In 2013, my husband won custody of his children (my stepson, “Little,” age six; my stepdaughter, “Middle,” age 7). Before they came to live with us, they endured a lot of early-childhood trauma and neglect, and they were soon diagnosed with Reactive Attachment Disorder (RAD).
The most important part of their treatment plan involves therapeutic parenting. We use the SPACE model, which stands for “safety, supervision, structure, support … playful, accepting, curious, and empathetic.” We do enforce consequences, but from an outsider’s perspective I’m sure it looks like we don’t because therapeutic consequences are extremely understated. They aren’t rooted in fear, shame, or guilt, and most consequences aren’t rewards-based. So, for example, if Little was throwing cars at the wall, I wouldn’t take his cars away. Instead, I would grab softer, more appropriate things to throw at the wall and say, “My, it sure does feel good to throw things when we’re mad, huh?” Later, he would patch the holes.
Some things require rewards-based consequences, and we try to be neutral when those come up. For example, if they have a horrible day full of meltdowns, they lose the right to stay up until bedtime and must go to bed early. To make it therapeutic, we avoid saying things like, “You’re going to bed an hour early because your behavior is awful! Maybe you will remember this before you decide to throw a huge fit!” Rather, we try to say something like, “Oh, it’s time for bed now. You are so tired. I want to make sure you have a good day tomorrow so you need a little extra rest!”
I don’t like parenting this way. It’s hard and tedious and exhausting, and I’m not very good at it. It’s hard not to lose my cool when my kid uses a paper clip to rip holes in her school clothes for the umpteenth time. Most days, every fiber of my being screams, “Punish them for this bad behavior, because the real world certainly will!”
Sometimes, I listen to those fibers and dole out a punitive consequence. But I try my best to stay therapeutic through even the most awful behaviors.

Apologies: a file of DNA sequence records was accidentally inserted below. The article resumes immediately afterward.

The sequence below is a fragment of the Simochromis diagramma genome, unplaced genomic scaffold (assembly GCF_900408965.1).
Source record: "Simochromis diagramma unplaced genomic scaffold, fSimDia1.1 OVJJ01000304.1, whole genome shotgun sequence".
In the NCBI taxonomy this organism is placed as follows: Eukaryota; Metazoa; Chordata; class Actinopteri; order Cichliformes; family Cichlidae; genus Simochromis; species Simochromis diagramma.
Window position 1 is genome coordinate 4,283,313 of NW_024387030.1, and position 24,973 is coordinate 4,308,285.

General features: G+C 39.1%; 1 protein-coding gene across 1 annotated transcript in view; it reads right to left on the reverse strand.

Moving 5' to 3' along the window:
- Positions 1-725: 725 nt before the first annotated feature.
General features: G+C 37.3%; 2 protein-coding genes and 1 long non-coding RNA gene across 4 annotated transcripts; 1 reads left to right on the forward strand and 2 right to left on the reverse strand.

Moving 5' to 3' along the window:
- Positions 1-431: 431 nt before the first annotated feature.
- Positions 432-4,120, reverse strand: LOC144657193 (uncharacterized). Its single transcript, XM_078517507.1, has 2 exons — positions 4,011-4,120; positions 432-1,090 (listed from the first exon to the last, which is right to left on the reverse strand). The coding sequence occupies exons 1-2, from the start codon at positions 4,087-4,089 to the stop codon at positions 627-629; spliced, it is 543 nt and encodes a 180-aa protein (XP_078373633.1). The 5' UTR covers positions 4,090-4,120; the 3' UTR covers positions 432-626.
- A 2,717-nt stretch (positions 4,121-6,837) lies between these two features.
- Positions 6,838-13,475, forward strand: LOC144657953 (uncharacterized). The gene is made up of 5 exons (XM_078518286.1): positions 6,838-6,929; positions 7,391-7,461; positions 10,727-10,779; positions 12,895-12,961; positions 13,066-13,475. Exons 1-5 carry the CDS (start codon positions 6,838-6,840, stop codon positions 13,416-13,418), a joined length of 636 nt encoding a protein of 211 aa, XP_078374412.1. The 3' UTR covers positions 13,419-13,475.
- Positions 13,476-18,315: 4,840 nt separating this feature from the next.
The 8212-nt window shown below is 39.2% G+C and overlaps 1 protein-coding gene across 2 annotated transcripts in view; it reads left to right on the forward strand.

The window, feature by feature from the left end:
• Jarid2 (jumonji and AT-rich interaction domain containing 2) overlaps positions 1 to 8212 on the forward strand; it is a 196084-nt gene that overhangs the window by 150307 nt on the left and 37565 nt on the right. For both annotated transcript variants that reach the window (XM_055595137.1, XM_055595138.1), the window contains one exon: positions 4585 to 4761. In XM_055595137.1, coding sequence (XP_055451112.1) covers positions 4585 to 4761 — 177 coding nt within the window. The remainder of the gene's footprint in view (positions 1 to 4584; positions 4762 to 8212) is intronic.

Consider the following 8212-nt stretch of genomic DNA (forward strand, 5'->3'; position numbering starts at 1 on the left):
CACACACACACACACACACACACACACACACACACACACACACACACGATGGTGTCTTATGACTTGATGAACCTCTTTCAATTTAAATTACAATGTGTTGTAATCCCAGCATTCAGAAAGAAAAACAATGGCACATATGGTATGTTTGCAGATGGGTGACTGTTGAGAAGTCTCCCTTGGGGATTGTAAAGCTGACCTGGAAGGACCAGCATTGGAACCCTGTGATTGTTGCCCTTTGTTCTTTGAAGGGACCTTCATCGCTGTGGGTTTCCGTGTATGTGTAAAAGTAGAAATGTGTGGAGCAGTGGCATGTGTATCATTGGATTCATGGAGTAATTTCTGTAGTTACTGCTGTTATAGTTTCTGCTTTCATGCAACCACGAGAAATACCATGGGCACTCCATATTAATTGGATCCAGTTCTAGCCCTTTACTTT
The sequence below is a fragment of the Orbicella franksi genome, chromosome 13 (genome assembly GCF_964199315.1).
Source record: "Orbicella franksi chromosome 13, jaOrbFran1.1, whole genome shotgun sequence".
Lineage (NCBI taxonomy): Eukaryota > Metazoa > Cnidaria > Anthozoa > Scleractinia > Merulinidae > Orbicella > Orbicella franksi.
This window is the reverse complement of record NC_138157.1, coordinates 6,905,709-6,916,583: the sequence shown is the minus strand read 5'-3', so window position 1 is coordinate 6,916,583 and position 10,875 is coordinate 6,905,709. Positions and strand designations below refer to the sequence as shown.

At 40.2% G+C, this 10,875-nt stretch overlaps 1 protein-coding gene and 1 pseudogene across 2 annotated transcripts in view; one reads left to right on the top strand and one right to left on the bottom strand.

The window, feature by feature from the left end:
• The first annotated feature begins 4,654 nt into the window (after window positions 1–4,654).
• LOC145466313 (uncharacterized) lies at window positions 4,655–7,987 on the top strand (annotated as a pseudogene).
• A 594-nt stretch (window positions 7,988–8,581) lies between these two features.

Recently, after explaining some misdeed of Middle’s and my response to her behavior, someone remarked, “It just seems like you’re not preparing them for the real world.”
And it’s true. Therapeutic parenting does not prepare our kids for the real world.
So, why do we parent this way when we know we aren’t preparing them for the real world? I mean, isn’t that the whole point of parenting?!
First, we have tried typical parenting methods and know they do not work. Sticker and reward charts are useless… Middle figures out how to manipulate them with amazing competence, and Little doesn’t seem to care whether or not he gets stickers or rewards. Giving them positive attention and compliments only encourages them to act out, and punishing them by yelling or taking away toys seems to have no impact (I once removed every single item from the kids’ room and told them they had to earn their things back. This did not faze them. In fact, they enthusiastically helped me empty out their bedroom).
Second, we know why typical parenting methods don’t work. The trauma and neglect they encountered before they came to live with us actually altered their brains and brain chemistry. Enforcing punitive consequences isn’t going to rewire their brains because they aren’t lacking in a knowledge of right and wrong… They lack a secure attachment and this prevents them from understanding and building healthy interpersonal relationships which are an essential part of being a functional human being. The only way to fix these issues is for us, as parents, to foster a healthy attachment bond with the children.
Building up a healthy attachment in my kids with a traumatic background is paramount in parenting them. They will not stop engaging in the negative behaviors associated with RAD until they develop empathy and feel safe in their environment, and the best way to help kids from traumatic backgrounds develop empathy is to use therapeutic, non-punitive techniques that show them they are loved and they are safe. These techniques, of course, do little to prepare kids for the harsh reality of the real world… But here’s the thing. If we stick with it and do our best, if a healthy attachment builds and becomes secure, eventually the kids will be able to handle more typical parenting methods and we will be able to move on to methods that prepare them for life outside of our home.
And I’m confident that we will get there. We’ve already seen so many improvements in my step-children since we started parenting with SPACE, and they heal a little more with every passing day. In fact, Middle recently made me a rainbow-colored bracelet that reads, “I love you.”
And I never take it off. Ever.
So, to everyone who gets confused by our parenting methods or worries that the kids will leave our home and buckle under the reality of life, I advise you to relax. We’ll prepare them for the real world eventually, but right now, we’re working on love instead.
About the Author: Sarah Neal
Sarah Neal is a mother to three children with special needs. She writes extensively about parenting children with reactive attachment disorder on her blog, Trauma Mama Drama, where she shares resources, information, and her family’s journey through the Traumasphere.
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